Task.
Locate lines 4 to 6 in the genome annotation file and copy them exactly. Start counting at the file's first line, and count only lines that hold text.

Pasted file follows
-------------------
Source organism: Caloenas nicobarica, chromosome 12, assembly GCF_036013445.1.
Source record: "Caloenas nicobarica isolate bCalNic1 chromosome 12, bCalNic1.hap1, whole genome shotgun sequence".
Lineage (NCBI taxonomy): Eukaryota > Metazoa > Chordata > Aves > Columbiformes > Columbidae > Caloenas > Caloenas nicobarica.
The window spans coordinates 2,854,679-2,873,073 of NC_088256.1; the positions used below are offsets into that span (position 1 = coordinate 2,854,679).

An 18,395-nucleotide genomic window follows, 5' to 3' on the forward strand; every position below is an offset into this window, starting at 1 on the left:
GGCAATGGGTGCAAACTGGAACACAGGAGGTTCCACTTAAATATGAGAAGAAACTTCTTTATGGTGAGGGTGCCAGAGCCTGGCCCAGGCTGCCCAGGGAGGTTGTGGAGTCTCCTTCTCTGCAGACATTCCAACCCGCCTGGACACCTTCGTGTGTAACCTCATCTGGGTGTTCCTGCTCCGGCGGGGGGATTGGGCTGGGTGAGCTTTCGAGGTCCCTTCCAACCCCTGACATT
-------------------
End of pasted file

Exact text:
The window spans coordinates 2,854,679-2,873,073 of NC_088256.1; the positions used below are offsets into that span (position 1 = coordinate 2,854,679).

An 18,395-nucleotide genomic window follows, 5' to 3' on the forward strand; every position below is an offset into this window, starting at 1 on the left:
GGCAATGGGTGCAAACTGGAACACAGGAGGTTCCACTTAAATATGAGAAGAAACTTCTTTATGGTGAGGGTGCCAGAGCCTGGCCCAGGCTGCCCAGGGAGGTTGTGGAGTCTCCTTCTCTGCAGACATTCCAACCCGCCTGGACACCTTCGTGTGTAACCTCATCTGGGTGTTCCTGCTCCGGCGGGGGGATTGGGCTGGGTGAGCTTTCGAGGTCCCTTCCAACCCCTGACATT